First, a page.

Kurdish-led authorities in Syria reach deal with Damascus to lower tensions
ERBIL (Kurdistan 24) - Kurdish-led forces have reached a deal with Damascus that lifts two competing blockades; one on areas in Shahba under Syrian regime control and the other in Kurdish neighborhoods of Aleppo.
Russia, which mediated the talks leading to the agreement, will reportedly monitor its implementation.
Syria-based Kurdish journalist Hoshang Hasan said in a tweet that the Syrian government had pledged to end the siege on Afrin refugee camps in exchange for lifting the siege by Kurdish Internal Security Forces, also known as Asayish, of Hasakah and Qamishlo (Qamishli).
On Tuesday morning, Russian and government delegations visited the security barriers surrounding Aleppo’s Kurdish majority neighborhoods of Sheikh Maqsoud and Ashrafieh, reported the local Kurdish news agency ANHA.
The General Command of the Asayesh said in its own statement on Tuesday that skirmishes between their forces and those of the Syrian regime broke out in both Hasakah and Qamishlo for several days, were “created by the Syrian regime to damage stability and brotherhood between the communities of the region.”
Tensions have long been high between forces backed by Assad in Syria’s west and the Kurdish-led administration in the east, including clashes between the Asayish and the pro-Syrian government National Defense Forces (NDF) armed group.
The Asayish had earlier imposed a blockade on regime positions in Hasakah and Qamishlo in response to government forces encircling Kurdish positions in northern Aleppo province and the two Kurdish neighborhoods, with multiple sources claiming that they prevented food, cooking fuel, and heating fuel from reaching civilians in those areas amid the cold winter months.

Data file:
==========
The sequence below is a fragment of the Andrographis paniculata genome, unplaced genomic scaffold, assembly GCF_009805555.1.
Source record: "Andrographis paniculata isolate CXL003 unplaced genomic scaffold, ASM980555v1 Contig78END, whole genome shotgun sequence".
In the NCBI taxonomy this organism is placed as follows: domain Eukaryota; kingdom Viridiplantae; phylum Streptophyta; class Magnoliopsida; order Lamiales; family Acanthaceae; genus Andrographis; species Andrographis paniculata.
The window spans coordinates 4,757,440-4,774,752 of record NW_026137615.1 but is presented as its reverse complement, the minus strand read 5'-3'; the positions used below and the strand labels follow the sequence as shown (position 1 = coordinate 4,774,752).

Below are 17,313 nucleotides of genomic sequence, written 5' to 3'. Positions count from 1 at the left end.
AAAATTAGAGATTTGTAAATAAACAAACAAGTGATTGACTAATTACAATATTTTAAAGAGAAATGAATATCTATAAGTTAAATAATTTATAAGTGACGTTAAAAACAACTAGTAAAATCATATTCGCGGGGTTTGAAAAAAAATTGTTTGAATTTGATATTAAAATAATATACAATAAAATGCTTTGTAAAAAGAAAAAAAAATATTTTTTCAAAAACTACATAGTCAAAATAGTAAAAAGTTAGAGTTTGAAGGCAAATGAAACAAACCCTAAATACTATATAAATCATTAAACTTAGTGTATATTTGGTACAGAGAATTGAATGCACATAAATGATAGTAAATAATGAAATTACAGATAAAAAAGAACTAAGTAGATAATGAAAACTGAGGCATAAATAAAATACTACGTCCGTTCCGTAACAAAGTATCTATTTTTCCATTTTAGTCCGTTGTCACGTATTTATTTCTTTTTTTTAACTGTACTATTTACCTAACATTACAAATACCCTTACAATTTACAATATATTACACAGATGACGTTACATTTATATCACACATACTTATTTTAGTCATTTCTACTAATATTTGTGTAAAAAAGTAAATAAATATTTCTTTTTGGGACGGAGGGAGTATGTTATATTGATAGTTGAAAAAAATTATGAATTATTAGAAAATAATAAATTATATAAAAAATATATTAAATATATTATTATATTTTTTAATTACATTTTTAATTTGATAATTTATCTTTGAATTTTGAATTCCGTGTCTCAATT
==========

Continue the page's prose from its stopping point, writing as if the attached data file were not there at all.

On Jan. 23, a member of the pro-regime NDF forces was killed after they attacked an Asayish checkpoint in Qamishlo.
Asayish officials stated that they are working on ending the tensions with the Syrian government, normalizing the situation, and preventing more bloodshed of Syrians.
One person was killed last Saturday after members of the pro-Assad NDF militia fired on Asayish positions in Hasakah city.
Hostilities between the Syrian government and Kurdish-led authorities in the north increased after rumors spread on Jan. 14 that a Turkish delegation led by Turkish spy chief Hakan Fidan had visited either Syria or Russia to meet with top Syrian officials.
On Monday, the United States condemned attacks in Syria this past weekend in the Turkish-controlled towns of Azaz, al-Bab, and Afrin that have resulted in the deaths of at least 20 civilians, including children.
“We extend our sincere condolences to the families of civilians killed and wish a quick recovery to those wounded in these despicable and senseless acts of violence,” said US State Department Spokesperson Ned Price in a statement.
Editing by John J. Catherine